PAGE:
Many adult actions occur throughout the movie that causes young Eve to begin to change and reform. Issues involved include: terror, jealousy, violence, death, abductions, seduction of virtuous young women in the sentimental novel tradition, and revelations of crimes and punishments. Eve’s Bayou is a classic example of good vs. evil and has a central theme and focus of the movie’s structure. The movie opens with an ominous black and white scene. This scene shows us bits and pieces of what seems like a vision.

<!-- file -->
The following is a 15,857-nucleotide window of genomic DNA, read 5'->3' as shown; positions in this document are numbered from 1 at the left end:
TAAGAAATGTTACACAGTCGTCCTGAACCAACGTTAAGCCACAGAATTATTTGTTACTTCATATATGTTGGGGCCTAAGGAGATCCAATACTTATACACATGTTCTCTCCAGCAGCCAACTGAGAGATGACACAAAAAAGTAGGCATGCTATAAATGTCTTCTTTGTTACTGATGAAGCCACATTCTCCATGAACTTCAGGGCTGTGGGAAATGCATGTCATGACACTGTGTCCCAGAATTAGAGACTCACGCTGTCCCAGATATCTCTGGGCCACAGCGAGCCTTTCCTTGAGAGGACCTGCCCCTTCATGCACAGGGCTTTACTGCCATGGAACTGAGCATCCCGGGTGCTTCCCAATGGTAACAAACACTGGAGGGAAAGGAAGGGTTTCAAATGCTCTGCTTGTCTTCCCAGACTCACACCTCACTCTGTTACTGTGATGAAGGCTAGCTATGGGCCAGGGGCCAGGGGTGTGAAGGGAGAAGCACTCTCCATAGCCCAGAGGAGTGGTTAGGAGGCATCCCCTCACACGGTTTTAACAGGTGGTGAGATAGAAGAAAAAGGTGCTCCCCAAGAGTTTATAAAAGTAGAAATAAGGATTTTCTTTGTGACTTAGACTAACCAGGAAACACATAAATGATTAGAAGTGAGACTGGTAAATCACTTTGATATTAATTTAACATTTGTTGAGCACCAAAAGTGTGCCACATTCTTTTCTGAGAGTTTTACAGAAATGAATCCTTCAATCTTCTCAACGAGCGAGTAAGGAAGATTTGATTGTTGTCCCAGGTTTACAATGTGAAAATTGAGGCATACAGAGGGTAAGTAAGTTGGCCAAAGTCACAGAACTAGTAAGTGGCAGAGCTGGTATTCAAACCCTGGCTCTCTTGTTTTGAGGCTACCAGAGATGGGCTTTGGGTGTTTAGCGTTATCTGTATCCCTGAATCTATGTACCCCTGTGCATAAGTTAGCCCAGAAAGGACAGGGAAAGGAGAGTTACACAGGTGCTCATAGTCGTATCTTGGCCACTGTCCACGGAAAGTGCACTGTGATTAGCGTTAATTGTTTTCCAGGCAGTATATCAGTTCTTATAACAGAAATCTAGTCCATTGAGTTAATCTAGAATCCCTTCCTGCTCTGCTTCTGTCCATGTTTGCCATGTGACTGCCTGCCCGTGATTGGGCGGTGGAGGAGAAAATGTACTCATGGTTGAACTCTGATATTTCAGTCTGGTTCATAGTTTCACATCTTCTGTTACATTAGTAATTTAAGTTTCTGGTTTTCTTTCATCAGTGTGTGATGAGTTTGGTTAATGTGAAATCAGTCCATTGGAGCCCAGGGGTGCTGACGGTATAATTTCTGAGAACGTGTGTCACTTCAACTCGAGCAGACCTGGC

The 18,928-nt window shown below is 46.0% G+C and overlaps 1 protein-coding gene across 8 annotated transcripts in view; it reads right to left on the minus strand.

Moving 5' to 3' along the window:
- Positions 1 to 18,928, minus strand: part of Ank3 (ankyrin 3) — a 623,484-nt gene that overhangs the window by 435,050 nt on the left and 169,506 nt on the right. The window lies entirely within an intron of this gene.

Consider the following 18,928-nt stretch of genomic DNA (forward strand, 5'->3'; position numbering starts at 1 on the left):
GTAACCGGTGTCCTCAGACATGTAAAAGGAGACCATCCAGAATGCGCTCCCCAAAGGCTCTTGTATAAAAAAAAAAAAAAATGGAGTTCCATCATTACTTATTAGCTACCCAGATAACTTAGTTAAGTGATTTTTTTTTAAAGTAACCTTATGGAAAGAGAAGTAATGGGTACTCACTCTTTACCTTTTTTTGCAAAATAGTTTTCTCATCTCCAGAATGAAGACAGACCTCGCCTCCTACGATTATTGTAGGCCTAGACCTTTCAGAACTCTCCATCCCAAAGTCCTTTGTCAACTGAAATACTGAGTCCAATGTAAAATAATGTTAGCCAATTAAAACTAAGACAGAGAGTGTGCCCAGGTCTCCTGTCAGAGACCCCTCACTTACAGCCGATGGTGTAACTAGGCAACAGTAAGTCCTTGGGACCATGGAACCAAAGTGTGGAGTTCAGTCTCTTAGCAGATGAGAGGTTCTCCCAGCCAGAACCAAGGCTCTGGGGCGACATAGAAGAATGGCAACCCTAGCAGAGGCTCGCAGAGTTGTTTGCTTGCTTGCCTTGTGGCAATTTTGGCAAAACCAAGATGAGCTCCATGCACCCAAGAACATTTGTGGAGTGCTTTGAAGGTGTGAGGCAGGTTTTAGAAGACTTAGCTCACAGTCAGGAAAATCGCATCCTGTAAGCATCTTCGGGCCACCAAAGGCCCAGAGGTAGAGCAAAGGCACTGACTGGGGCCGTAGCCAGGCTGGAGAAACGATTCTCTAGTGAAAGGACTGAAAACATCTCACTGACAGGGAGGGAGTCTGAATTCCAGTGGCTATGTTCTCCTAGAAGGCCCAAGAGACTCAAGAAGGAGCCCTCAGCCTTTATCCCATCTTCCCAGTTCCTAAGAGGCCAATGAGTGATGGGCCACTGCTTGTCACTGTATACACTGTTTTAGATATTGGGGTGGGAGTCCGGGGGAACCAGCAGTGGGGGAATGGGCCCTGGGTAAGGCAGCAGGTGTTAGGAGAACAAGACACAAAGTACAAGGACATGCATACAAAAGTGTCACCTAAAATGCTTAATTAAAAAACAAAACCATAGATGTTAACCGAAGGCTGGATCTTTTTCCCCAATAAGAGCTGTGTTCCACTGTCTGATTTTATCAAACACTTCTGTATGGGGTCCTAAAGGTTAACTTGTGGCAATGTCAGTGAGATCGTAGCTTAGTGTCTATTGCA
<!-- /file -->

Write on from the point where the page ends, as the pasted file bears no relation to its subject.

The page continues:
An analysis of cinematography and sound from the 1996 film Scream The film is introduced by a blood-curdling scream when is played out over the film’s title. This is an immediate reference to the title, the word ‘Scream’, and instantly introduces the genre of horror to the audience. This slightly heightens the tension, as the audience now get a feeling that Wes Craven, the auteur, will not mess about when playing out dramatic and suspenseful sequences throughout the film. Following this, a harsh phone call interrupts the scream and brings the audience to reality, to focus on what is actually happening. This is followed by a rude cut to a phone to really pull in the audience and grab their attention, and makes them wonder about what is going on, and even ask questions of who the characters involved are.